We Teach People How To Treat Us


We teach people how to treat us by the way we respond to them. In many instances, people allow other people to get away with things then get mad at those other people. If you allow it, then you’re  responsible for it, not those other people. I have a real life example to illustrate my point.

“Woman A” at work was on the phone one day and “Woman B” went to her desk to discuss a project. Granted, Woman A spends an awful lot of time on personal calls (“a lot” in my opinion), but that’s beside the point. So, Woman B clearly saw Woman A on the phone but continued to discuss this project. A short time later, after Woman B was gone back to her own desk, Woman A began complaining to anyone who’d listen about how rude it was of Woman B to interrupt her and continue to talk even after seeing her on the phone.

So, my smart-alecky (smartass) self asked her what she said to Woman B? Some of you know how I can sometimes be a little snarky. When I asked her that, she looked at me all glassy-eyed. She evidently said nothing to Woman B, who has a reputation for doing that to lots of people; she’s done it to me in the past as well. But, I am one of the people exempted from it. I no longer get that from her. When she has done it to me, I politely pointed out I was on a call and would get at her when I was done. She didn’t catch on at first but after I became a little stern, she got the message. So, now, she’ll motion to me – in a pantomime fashion – to call her when I’m done. Other times she IMs me to call her when I have a moment. It’s a simple solution to a simple problem.

When I questioned Woman A, she told me she thought saying something would make her equally as rude as Woman B. Poor thing. It’s no wonder she’s always complaining about people walking all over her and often treating her with wanton disrespect.  Trust me. You most assuredly can correct unwanted behaviors without being rude.  If you don’t stop unwanted behaviors, you have no one but yourself to blame for how you are treated.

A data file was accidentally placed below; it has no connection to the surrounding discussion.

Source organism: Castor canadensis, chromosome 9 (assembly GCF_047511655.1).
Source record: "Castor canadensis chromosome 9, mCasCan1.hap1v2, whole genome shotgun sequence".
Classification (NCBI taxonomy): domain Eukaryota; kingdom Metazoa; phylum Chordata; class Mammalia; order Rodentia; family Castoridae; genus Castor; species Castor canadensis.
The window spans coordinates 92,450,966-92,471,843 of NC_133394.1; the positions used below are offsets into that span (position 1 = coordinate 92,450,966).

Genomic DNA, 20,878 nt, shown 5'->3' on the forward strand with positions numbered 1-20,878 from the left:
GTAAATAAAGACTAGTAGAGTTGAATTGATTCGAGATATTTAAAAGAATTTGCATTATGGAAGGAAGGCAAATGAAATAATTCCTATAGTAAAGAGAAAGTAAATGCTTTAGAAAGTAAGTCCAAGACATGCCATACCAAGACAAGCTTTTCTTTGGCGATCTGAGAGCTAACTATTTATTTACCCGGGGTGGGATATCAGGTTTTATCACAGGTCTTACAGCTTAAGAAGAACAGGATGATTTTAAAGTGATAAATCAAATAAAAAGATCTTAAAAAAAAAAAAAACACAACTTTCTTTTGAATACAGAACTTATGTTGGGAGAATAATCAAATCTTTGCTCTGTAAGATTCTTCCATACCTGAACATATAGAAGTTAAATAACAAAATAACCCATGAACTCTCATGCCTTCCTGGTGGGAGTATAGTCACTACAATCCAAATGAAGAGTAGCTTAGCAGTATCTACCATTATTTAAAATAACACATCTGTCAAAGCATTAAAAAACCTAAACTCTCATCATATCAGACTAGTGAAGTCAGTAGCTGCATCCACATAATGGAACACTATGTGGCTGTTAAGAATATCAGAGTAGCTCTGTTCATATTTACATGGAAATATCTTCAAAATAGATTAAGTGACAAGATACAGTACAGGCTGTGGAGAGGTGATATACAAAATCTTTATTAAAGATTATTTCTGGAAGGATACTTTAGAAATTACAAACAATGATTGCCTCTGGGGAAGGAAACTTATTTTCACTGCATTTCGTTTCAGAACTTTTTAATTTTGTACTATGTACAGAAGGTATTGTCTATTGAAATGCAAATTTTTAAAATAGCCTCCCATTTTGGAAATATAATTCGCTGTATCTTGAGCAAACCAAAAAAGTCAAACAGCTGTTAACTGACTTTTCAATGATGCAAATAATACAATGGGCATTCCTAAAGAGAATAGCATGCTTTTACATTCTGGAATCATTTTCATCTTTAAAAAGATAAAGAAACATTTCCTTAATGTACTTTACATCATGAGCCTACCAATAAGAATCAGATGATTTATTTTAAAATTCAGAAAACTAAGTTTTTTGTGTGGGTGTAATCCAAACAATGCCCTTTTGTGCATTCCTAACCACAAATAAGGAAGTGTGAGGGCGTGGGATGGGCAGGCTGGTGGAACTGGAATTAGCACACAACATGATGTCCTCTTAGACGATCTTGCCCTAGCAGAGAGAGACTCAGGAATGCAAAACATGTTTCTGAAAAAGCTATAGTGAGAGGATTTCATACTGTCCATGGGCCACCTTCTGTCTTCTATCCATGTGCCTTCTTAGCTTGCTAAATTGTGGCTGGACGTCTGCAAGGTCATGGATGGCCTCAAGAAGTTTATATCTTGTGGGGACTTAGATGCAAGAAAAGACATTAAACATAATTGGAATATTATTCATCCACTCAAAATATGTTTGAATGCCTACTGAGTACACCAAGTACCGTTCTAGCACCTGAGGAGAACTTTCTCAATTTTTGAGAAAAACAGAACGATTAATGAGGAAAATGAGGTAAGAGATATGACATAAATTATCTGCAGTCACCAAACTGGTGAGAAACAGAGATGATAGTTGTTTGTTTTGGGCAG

We have a responsibility to let people know when their behaviors are offensive to us. Yes, everyone should look in the mirror and be mature and be aware of/correct their own behaviors that might offend others; however, that doesn’t always happen. We have to help the process along by pointing things out.

Of course, some people may still offend, even when they know how their behaviors impact you. Sometimes rudeness can be deeply rooted. If that’s the case, then you should read Lillian Glass’ Toxic People book.  It has some great tips for dealing with those egocentric folks.

About Will S.

A nouveau Taurus, writing about my view of the world around me. From politics, to social problem, to public corruption, music and movies to pretty much anything I feel inspired to write.
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